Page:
Places of Historical Significance in the Manly Area: ideas for teaching Stage 1 HSIE Change and Continuity
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Manly Council - Local Studies Collection

Naomi Shepherd's insight:

This site has a wealth of information on the history and geography of the local area. It includes local directories, accounts of the First Fleet and other explorations, Aboriginal census information, fact sheets on the capture of Arabanoo and the spearing of Captain Phillip, biographical dictionaries and fact sheets on local historical figures, history on streets and buildings, and information on local places and historical walks. The fact sheets on heritage walks contain concise information and maps for locations such as Dalley’s castle, the Anzac War Memorial and plaques containing information on the Aboriginal Cannalgal and Kayimai People from the area. The information on this site is suitable to enable teachers to deliver Stage 1 content for Change and Continuity, and many of the historical monuments and associated information would be engaging for Stage 1, such as the Aboriginal heritage plague at East Esplanade Reserve, the Wishing Well at South Steyne, and The Stone Kangaroo, carved circa 1856, Manly’s oldest European artefact still in existence. This site is also an excellent resource to use to address other aspects of the Stage 1 HSIE outcomes, and is suitable to address outcomes for different Stages as well. The Local studies staff at Manly Library are available to assist with specific inquiries and identification of appropriate resources. 

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- Karens Historic Walks

- Karens Historic Walks | Places of Historical Significance in the Manly Area: ideas for teaching Stage 1 HSIE Change and Continuity | Scoop.it
history, ghost tour, walk, tour, manly, beach, first fleet, ferry, port jackson, convict, school, education, things to do in Sydney
Naomi Shepherd's insight:

Karen’s walking tours offer a historical perspective of Manly that covers both Aboriginal history and early British colonisation. Her tours appeal to the senses and provide experiential learning, as she encourages students to explore the natural environment in order to gain a deeper understanding of the past. The students also get the chance to speak with Captain Phillip and others dressed in costume from the period. Her method of delivery integrates experience and concepts, providing a concrete experience for students to observe and reflect upon. She highlights both the changes and continuities in the area, and the significance of key historical figures, events and places. She covers local monuments and important sites in Manly, and is extremely knowledgeable on the detail of the area’s history. She is experienced and equipped in adapting the tours to suit different Stages and Syllabus outcomes, and she is flexible in altering the nature and content of the tours to suit different teacher and student goals. This interactive tour is low cost, and only a short five minute bus ride from Balgowlah Heights Public School, and other schools in the local area, making it an accessible excursion for Stage 1 students to explore a fun and perhaps more tangible presentation of early European settlement. This is an area that most local children would use on a daily, weekly or monthly basis to spend their free time playing, swimming, shopping and doing other activities, and this is a creative and engaging experience to enable them to learn the local, regional and national historical significance of the area.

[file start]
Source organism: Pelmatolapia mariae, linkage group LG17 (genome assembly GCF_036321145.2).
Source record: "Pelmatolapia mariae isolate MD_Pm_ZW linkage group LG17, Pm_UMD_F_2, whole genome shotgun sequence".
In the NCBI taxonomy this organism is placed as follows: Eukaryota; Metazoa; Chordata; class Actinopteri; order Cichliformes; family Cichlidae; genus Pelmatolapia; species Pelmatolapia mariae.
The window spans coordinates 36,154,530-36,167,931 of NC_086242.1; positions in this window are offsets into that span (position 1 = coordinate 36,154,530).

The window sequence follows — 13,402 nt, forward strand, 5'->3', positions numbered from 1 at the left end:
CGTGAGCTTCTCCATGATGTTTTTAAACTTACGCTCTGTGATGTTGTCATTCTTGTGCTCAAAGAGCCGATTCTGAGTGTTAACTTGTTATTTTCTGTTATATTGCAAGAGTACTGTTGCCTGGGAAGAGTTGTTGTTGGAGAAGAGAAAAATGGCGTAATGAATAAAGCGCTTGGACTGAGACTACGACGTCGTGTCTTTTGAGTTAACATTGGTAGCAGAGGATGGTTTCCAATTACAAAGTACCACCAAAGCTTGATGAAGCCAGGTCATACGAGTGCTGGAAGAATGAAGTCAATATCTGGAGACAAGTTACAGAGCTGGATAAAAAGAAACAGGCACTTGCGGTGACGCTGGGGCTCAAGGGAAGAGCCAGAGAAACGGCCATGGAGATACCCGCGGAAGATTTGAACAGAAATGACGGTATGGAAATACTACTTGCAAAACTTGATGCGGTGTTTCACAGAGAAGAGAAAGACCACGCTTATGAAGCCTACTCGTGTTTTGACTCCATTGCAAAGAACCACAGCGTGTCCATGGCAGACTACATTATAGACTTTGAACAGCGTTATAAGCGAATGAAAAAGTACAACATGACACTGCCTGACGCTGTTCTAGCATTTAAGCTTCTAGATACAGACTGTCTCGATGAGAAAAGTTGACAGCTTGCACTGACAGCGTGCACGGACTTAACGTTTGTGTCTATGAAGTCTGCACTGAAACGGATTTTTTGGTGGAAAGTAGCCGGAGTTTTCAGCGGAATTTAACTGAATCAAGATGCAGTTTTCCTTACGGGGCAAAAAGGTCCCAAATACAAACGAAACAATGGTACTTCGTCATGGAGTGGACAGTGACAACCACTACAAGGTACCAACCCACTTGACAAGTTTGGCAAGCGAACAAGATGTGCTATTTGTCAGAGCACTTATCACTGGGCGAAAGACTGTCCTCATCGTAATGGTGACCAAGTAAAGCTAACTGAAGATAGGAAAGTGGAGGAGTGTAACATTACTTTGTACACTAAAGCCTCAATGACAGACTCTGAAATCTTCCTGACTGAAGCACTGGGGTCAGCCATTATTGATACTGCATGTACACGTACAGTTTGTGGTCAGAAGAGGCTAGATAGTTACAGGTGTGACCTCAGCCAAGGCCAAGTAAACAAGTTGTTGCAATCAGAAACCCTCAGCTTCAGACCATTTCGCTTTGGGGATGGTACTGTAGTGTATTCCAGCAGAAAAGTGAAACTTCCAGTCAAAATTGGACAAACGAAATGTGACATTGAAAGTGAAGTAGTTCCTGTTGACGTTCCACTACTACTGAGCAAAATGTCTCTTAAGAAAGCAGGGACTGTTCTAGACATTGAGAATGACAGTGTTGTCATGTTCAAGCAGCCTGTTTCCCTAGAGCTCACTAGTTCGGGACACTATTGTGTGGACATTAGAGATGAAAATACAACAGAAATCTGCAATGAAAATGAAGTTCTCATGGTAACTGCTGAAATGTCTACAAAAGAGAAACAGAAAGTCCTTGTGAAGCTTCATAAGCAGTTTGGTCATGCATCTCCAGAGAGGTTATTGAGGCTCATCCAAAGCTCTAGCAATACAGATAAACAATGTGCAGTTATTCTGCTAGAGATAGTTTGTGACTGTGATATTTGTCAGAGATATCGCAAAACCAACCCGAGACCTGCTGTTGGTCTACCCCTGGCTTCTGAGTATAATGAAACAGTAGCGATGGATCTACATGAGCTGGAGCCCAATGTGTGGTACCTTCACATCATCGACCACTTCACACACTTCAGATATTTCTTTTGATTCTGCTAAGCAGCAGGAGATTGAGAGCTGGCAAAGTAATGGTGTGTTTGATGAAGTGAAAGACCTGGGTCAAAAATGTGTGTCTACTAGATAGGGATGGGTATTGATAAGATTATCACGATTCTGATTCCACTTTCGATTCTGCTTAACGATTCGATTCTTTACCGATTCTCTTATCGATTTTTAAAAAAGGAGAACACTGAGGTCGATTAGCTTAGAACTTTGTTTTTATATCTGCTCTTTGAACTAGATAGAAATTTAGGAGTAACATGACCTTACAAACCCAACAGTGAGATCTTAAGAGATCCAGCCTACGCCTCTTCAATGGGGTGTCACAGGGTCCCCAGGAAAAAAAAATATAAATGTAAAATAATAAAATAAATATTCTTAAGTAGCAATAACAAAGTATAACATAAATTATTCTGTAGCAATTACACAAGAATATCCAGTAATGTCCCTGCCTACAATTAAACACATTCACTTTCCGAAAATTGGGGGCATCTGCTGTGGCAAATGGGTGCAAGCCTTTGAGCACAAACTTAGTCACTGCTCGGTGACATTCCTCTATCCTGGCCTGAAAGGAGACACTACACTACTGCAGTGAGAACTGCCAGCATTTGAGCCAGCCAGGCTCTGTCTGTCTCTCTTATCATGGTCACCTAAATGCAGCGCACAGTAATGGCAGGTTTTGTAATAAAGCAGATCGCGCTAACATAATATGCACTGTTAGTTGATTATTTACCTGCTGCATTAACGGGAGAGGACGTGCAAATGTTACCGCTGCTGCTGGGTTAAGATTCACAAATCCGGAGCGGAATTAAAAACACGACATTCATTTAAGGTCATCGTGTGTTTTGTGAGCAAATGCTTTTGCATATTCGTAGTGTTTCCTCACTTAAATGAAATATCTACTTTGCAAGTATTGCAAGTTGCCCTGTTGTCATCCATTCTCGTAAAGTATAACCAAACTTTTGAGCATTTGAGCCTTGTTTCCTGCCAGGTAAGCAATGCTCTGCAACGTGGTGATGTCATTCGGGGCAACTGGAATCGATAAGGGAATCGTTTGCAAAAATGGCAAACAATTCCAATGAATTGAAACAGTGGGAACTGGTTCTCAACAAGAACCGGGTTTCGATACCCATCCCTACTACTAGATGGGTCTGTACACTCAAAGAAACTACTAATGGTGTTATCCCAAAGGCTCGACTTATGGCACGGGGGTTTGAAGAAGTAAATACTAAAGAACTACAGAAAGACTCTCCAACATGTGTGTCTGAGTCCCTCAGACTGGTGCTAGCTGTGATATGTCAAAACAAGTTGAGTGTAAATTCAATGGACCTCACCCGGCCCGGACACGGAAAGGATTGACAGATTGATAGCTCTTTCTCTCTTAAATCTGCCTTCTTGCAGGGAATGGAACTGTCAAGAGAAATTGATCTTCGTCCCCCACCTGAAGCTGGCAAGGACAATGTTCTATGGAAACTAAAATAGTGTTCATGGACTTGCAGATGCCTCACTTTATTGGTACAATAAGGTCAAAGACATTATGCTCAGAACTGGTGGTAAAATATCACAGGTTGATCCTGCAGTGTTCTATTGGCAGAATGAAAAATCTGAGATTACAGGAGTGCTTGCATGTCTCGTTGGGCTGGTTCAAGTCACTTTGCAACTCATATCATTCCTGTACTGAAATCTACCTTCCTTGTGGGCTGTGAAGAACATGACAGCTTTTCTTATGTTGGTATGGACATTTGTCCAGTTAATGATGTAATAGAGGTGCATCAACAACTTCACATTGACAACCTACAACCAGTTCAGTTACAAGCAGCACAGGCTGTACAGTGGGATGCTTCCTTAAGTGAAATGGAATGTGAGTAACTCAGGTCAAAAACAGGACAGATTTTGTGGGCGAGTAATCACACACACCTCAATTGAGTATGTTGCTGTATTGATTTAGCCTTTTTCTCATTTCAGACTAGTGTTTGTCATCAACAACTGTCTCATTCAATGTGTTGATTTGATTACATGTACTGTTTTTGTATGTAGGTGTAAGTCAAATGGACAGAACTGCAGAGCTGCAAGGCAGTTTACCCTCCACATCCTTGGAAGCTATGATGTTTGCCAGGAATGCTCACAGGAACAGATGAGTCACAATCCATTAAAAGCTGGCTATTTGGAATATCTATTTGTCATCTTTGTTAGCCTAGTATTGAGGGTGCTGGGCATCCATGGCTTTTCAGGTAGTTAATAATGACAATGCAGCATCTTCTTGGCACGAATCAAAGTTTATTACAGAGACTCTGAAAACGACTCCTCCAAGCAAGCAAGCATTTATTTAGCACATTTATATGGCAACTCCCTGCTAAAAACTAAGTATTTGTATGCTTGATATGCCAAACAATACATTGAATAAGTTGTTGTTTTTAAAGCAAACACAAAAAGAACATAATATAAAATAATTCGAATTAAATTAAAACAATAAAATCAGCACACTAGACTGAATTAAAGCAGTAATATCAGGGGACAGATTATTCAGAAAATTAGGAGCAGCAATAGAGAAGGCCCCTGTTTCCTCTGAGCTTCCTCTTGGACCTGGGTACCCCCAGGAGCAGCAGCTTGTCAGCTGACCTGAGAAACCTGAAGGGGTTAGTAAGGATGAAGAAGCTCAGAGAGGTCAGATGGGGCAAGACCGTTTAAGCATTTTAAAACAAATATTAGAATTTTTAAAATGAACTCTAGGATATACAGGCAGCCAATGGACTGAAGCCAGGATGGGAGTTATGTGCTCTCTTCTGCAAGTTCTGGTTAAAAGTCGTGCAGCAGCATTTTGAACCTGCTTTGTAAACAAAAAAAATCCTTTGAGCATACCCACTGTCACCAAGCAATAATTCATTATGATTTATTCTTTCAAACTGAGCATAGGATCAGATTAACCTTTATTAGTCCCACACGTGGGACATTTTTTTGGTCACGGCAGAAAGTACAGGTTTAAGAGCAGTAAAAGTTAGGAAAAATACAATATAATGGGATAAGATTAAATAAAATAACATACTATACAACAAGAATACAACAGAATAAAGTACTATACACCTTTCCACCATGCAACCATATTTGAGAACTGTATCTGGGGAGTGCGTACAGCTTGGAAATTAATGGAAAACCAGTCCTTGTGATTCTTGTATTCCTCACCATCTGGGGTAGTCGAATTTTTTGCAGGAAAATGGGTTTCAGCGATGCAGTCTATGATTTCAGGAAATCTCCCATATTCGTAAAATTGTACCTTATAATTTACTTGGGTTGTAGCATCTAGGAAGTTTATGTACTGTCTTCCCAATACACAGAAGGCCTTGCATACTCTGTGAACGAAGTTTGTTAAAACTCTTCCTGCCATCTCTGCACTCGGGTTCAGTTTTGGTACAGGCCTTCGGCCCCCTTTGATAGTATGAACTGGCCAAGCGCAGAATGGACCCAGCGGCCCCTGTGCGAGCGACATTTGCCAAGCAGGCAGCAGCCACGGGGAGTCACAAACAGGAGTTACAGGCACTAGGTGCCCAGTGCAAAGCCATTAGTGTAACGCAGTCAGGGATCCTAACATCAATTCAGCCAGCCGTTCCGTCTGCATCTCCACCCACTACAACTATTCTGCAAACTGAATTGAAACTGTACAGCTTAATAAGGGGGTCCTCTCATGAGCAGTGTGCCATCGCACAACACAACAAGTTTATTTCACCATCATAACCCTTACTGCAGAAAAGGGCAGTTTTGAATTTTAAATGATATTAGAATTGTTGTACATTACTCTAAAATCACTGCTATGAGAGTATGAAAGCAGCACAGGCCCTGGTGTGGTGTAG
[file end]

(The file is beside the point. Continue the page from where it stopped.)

Kolb, D. (1984). Experiential learning: experience as the source of learning and development. Englewood Cliffs (US): Prentice Hall.

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Territorial Evolution of the British Empire - YouTube

Series of maps depicting the rise and fall of the British Empire from 1492 to the present day. Credits: Maps by Gerrynobody at the Wikipedia project, in the ...
Naomi Shepherd's insight:

This clip shows the evolution of British colonisation over time from 1492 up to the present day. Showing this to Stage 1 students after exploring the history of colonisation in the local area could give a global perspective by showing other parts of the world that experienced a similar colonial history. Perhaps following on from this, it would be interesting for students to explore what some of these places are like today through photos, picture books or other You Tube clips, and to explore the similarities and differences between these places and Manly, or Australia, since colonisation. Teachers could even chose to show Indigenous perspectives from other colonised places here too. Another task idea might be to print world maps and get students to colour or label the current countries or previously colonised areas. There are many interesting maps of British colonisation, however many are shown in specific years and do not give a broader picture of all of the places colonised by the British over time. These provide a constrained and disjointed representation of the impact and of British settlement, whereas this moving map provides a more fluid representation and therefore is a more flexible resource.